Published 5 October 2009


Tiger rescue points to urgent need for more patrols

Update: On 19th October The Natural Resources and Environment Ministry's public relations department confirmed that the Tiger had died. A postmortem showed the animal had suffered severe stress from a respiratory failure and severe pulmonary congestion due to a chronic bacterial infection in its right forelimb, the limb that was caught in the snare.

Gerik, Malaysia, 5th October 2009—A five-year-old male Tiger was freed from a poacher’s snare on Sunday after it was found by WWF’s Wildlife Protection Unit (WPU) just off a highway that cuts through the Belum-Temengor forest complex in the northern state of Perak.

Perhilitan officers attend to the rescued Tiger © WWF Malaysia

WPU members, who were on a routine patrol on Saturday, detected two men on motorcycles near the site, who fled upon seeing them approach.  When the WPU checked the area, they found the Tiger with its right foreleg caught in a wire snare.

The Tiger was freed from the snare early Sunday morning by the Department of Wildlife and National Parks (Perhilitan) officers who were called to the scene. The Tiger is being treated by Perhilitan at the Malacca Zoo and vets are hopeful that they might not need to amputate the animal’s leg.

Perhilitan Perak Director Shabrina Mohd Shariff said investigations into the case were ongoing and that initial information showed the suspected poachers were from Kelantan.

The rescue should set alarm bells ringing for the remaining wild Tigers in the Belum-Temengor forests, one of the last strongholds for this species, said a WWF Malaysia and TRAFFIC joint press statement.
Research carried out in the area by both groups has indicated that the rescued Tiger is very likely just one of many that have been poached in the area.  Illegal hunting in the Belum-Temengor area is rampant and the demand for tigers continues to drive criminals into the forest to kill the remaining ones.

The Belum-Temengor forest complex is one of three priority areas identified in Malaysia’s National Tiger Action Plan. It is also part of an area of global priority for Tiger conservation. Yet it is highly vulnerable to encroachment and poaching for several reasons.

Veterinary surgeons use pliers to cut free the metal snare © Wildlife and National Parks Department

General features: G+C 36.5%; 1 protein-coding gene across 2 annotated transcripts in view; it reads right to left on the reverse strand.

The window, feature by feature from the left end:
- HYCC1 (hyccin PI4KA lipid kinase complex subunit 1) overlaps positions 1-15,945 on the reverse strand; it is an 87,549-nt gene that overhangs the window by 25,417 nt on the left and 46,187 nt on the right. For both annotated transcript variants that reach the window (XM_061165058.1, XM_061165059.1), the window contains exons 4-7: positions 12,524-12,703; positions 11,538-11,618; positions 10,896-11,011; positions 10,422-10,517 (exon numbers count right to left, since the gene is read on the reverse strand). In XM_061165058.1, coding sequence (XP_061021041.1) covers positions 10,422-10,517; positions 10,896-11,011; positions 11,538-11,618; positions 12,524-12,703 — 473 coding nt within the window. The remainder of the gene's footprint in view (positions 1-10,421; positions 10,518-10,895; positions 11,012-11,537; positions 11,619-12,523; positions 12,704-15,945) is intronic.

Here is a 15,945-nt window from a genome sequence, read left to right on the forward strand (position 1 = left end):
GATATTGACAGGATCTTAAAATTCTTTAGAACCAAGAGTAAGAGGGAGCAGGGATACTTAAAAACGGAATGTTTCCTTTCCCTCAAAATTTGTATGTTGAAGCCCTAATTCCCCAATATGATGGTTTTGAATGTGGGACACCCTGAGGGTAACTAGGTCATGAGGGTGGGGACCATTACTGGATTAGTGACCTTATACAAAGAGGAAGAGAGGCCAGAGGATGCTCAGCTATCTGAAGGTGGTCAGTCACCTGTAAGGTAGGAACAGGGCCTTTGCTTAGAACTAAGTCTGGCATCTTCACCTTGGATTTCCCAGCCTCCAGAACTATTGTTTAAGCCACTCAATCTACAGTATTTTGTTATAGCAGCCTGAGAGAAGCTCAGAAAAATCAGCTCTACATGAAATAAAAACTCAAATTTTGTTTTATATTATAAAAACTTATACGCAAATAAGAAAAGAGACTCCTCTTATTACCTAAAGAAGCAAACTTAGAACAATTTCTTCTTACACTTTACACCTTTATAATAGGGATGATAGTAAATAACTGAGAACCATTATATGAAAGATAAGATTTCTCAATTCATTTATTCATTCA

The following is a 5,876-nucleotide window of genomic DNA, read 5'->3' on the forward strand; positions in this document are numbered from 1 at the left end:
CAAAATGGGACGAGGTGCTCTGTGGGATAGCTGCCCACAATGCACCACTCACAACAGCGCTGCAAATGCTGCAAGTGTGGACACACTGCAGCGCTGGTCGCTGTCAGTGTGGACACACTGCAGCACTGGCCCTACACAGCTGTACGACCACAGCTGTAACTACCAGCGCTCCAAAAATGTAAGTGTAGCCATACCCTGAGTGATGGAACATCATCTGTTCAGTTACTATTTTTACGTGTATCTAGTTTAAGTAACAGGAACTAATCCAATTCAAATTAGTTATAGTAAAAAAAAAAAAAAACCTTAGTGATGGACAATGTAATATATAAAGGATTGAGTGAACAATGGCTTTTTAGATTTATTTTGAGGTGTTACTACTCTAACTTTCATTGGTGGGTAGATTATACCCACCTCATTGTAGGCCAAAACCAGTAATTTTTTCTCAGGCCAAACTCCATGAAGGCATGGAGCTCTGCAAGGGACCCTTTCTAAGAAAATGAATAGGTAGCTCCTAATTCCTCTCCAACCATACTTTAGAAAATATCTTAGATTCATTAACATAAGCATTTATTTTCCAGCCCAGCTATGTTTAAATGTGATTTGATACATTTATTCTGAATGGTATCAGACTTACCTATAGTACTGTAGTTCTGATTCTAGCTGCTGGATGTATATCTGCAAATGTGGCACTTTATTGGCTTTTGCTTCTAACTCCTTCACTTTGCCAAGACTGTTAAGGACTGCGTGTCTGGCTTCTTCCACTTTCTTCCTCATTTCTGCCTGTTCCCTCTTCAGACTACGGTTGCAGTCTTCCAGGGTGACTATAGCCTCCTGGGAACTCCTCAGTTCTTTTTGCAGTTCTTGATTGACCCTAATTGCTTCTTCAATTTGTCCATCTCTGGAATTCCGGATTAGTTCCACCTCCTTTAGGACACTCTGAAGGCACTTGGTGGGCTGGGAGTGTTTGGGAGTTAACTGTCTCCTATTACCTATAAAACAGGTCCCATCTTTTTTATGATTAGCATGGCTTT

The area lies close to the porous Malaysia-Thai border and is easily accessible because of the 80 km long Gerik-Jeli highway that cuts across the landscape, providing hundreds of easy entry points for poachers.

Apart from the Perhilitan-WPU joint patrols, neither the vast and wildlife-rich area, nor the highway is systematically or thoroughly patrolled, making it an open target for poachers.

In August, a Thai national was caught by the police with pangolin scales and agarwood in the forested near the highway. He was one of 10 poachers arrested in the area over the last nine months. In that time also, Perhilitan, Police and the WPU removed 101 snares from the area.

“If the WPU rangers had not spotted the suspected poachers the story might have been very different for that Tiger. We were lucky this time. Who knows how many tigers we have already   lost?” said Dato’ Dr Dionysius Sharma, CEO of WWF-Malaysia.

“This incident clearly demonstrates the need for a stronger enforcement presence in the Belum-Temengor area. If this isn’t enough of a clarion call for the government to afford more resources to form an anti-poaching Task Force, I don’t know what is,” he added.

TRAFFIC Southeast Asia’s Regional Acting Director, Chris R. Shepherd said that at the rate Tigers were being killed throughout their entire range, they did not stand a chance.

“But here in Malaysia, there is still hope of saving tigers. It will mean increasing enforcement efforts to protect crucial strongholds such as the Belum-Temengor complex and coming down hard on poachers,” he said. 

 “These poachers are criminals, and are robbing the world of one of the most amazing species to have ever walked the earth”.

The official estimate of the wild Tigers in Peninsular Malaysia is only 500, a sharp decline from 3000 estimated in the 1950s, explained wildlife biologist Dr Kae Kawanishi.

“Snares kill indiscriminately. This illegal act of cruelty should be condemned by the whole society. Despite the harsh penalty imposed by the law, it has been a major problem to wildlife throughout the country,” said Kae, a member of the Malaysian Conservation Alliance for Tigers Secretariat.

“In order for the Malaysia to realize the goal of the National Tiger Action Plan, which is to double the number of wild tigers in the country by the year 2020, poaching cannot be tolerated.”